Who Pays Attorney Fees in Hoa Dispute

Who Pays Attorney Fees in HOA Dispute

Homeowners’ associations (HOAs) are common in many communities across the United States. These associations are responsible for managing and maintaining common areas, enforcing community rules, and collecting fees from homeowners. However, disputes can arise between homeowners and HOAs, leading to legal action. One crucial aspect of these disputes is determining who is responsible for paying attorney fees. In this article, we will discuss the factors that determine who pays attorney fees in an HOA dispute and answer some frequently asked questions.

Factors Determining Responsibility for Attorney Fees

The responsibility for paying attorney fees in an HOA dispute typically depends on the specific circumstances of the case and the governing documents of the association. Here are some factors that can influence who pays:

1. Governing Documents: The governing documents of an HOA, including the bylaws, covenants, conditions, and restrictions (CC&Rs), and any applicable state laws, usually outline the rights and obligations of both homeowners and the association. These documents may specify how attorney fees are allocated in case of a dispute.

2. Prevailing Party: In many cases, the prevailing party in a legal dispute is entitled to recover their attorney fees from the losing party. If a homeowner wins the case against the HOA, they may be able to recover their attorney fees. Conversely, if the HOA prevails, the homeowner may be responsible for paying both their own and the HOA’s attorney fees.

3. Reasonableness of Fees: Courts typically consider the reasonableness of attorney fees when determining who should pay. If the fees charged by the prevailing party’s attorney are deemed excessive or unreasonable, the court may reduce the amount to be paid or refuse to award fees altogether.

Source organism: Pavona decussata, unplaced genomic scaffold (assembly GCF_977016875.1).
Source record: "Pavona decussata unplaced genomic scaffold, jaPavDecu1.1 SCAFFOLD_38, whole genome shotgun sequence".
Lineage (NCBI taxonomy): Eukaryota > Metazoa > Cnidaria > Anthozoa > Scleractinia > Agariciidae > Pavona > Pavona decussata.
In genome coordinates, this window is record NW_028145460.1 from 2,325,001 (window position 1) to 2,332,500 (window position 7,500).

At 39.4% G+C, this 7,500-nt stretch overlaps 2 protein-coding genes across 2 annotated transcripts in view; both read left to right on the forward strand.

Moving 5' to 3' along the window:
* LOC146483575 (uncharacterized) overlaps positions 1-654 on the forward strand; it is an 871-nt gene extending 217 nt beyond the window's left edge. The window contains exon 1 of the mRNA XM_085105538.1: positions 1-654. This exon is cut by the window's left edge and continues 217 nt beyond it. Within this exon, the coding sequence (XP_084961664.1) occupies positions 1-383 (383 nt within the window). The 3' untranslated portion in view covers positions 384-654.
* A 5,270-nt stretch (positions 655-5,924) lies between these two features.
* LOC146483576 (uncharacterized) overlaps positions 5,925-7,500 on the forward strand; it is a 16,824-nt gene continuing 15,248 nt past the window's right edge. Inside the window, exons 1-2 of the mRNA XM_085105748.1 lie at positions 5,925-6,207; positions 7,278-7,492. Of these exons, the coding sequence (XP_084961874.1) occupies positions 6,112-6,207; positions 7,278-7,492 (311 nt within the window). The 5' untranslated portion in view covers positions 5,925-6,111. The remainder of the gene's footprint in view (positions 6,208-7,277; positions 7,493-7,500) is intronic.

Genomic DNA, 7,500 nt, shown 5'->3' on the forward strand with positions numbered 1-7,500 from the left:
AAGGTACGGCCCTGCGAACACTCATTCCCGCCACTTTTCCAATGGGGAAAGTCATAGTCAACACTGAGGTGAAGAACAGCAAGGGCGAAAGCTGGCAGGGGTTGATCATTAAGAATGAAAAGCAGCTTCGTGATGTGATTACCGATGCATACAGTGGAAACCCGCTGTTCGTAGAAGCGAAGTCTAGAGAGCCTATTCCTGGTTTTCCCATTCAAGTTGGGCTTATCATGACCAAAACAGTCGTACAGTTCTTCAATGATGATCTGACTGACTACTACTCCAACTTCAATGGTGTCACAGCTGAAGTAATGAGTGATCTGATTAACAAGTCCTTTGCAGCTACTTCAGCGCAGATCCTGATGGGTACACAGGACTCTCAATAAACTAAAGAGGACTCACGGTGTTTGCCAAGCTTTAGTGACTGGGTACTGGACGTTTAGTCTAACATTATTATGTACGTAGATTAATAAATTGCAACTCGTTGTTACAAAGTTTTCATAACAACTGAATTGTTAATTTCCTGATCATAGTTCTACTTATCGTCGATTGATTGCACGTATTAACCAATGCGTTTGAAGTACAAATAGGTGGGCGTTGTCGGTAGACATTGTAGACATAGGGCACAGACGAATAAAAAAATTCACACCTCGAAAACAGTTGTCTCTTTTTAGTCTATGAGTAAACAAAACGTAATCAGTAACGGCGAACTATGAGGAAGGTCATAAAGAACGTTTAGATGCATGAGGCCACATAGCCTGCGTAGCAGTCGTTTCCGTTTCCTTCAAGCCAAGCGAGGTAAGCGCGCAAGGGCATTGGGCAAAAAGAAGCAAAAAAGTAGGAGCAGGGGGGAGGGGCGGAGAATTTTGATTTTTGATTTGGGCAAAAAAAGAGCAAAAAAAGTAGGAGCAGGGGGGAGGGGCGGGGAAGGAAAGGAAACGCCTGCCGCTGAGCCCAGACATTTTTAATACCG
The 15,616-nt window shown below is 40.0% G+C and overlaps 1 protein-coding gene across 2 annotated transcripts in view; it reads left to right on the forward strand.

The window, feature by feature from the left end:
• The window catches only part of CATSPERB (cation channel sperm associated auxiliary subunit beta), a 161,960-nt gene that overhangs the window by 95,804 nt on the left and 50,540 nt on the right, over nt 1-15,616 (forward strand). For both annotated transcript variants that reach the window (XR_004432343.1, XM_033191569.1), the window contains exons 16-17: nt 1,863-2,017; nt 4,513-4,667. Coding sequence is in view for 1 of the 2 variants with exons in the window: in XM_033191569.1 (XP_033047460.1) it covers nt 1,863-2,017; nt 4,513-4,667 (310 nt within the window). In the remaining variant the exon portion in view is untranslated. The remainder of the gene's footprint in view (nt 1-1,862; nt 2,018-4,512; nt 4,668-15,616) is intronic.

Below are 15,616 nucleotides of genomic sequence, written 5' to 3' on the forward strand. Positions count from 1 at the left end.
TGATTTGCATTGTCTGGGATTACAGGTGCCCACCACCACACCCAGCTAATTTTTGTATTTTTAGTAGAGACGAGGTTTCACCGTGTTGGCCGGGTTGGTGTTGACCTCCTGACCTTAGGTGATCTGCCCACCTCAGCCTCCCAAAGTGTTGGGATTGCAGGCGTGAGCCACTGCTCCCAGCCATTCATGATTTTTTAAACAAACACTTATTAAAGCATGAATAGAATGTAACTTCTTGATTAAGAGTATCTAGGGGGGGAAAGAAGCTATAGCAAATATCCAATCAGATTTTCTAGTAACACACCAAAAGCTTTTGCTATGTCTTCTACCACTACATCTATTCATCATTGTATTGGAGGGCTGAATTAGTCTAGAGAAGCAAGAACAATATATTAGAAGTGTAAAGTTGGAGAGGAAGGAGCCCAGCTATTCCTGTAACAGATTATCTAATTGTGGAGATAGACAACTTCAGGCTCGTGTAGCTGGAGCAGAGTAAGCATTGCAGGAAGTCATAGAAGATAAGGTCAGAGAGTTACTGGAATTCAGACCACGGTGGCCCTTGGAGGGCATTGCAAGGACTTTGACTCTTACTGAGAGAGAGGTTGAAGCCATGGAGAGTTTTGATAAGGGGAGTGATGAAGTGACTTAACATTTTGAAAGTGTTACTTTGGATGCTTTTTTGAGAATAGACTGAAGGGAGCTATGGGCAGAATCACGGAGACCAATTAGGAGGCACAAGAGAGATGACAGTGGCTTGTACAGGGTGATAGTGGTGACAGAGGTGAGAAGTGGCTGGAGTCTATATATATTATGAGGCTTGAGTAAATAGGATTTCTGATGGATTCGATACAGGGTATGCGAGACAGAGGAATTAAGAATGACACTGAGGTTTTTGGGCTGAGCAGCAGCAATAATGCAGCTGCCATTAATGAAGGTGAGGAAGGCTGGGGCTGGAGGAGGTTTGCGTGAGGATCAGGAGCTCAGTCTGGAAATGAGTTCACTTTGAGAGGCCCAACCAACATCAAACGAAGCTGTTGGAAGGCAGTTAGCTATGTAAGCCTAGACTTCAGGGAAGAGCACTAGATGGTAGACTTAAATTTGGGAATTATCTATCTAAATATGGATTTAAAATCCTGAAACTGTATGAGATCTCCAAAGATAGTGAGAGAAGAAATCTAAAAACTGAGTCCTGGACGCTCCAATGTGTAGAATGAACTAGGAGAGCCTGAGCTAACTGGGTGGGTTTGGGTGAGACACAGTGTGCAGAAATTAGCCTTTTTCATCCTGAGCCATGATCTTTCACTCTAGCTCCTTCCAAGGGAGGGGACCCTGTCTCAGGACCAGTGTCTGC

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4. Mediation or Arbitration: Some governing documents require homeowners and HOAs to engage in mediation or arbitration to resolve disputes before resorting to litigation. In such cases, the arbitration or mediation process may outline how attorney fees will be allocated.

5. Mandatory Attorney Fees: In some instances, state laws or governing documents may mandate the payment of attorney fees in HOA disputes. These laws may require the losing party to pay the prevailing party’s reasonable attorney fees.


1. Can I use my own attorney in an HOA dispute?
Yes, homeowners have the right to hire their own attorney to represent them in an HOA dispute. However, it is essential to review the governing documents to understand any restrictions or requirements regarding legal representation.

2. Can the HOA use association funds to pay attorney fees?
Yes, the HOA can use association funds to pay attorney fees. These fees are usually paid from the association’s operating funds or a reserve fund specifically allocated for legal expenses. However, this decision may require approval from the HOA’s board of directors.

3. Can the HOA increase fees to cover attorney costs?
In some cases, the HOA may increase fees to cover attorney costs. However, this decision typically requires approval from the majority of homeowners or the association’s board of directors, depending on the governing documents.

4. What happens if I cannot afford an attorney in an HOA dispute?
If you cannot afford an attorney, you may be able to seek assistance from legal aid organizations or pro bono programs in your area. It is essential to explore these options to ensure you have appropriate legal representation.

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5. Can I recover attorney fees if I win an HOA dispute?
In many cases, if you prevail in an HOA dispute, you may be entitled to recover your attorney fees from the losing party. However, this will depend on the governing documents, state laws, and the court’s determination.

In conclusion, determining who pays attorney fees in an HOA dispute is influenced by various factors, including the governing documents, prevailing party status, reasonableness of fees, and applicable state laws. It is important for homeowners to review their governing documents and consult with legal professionals to understand their rights and obligations in such disputes.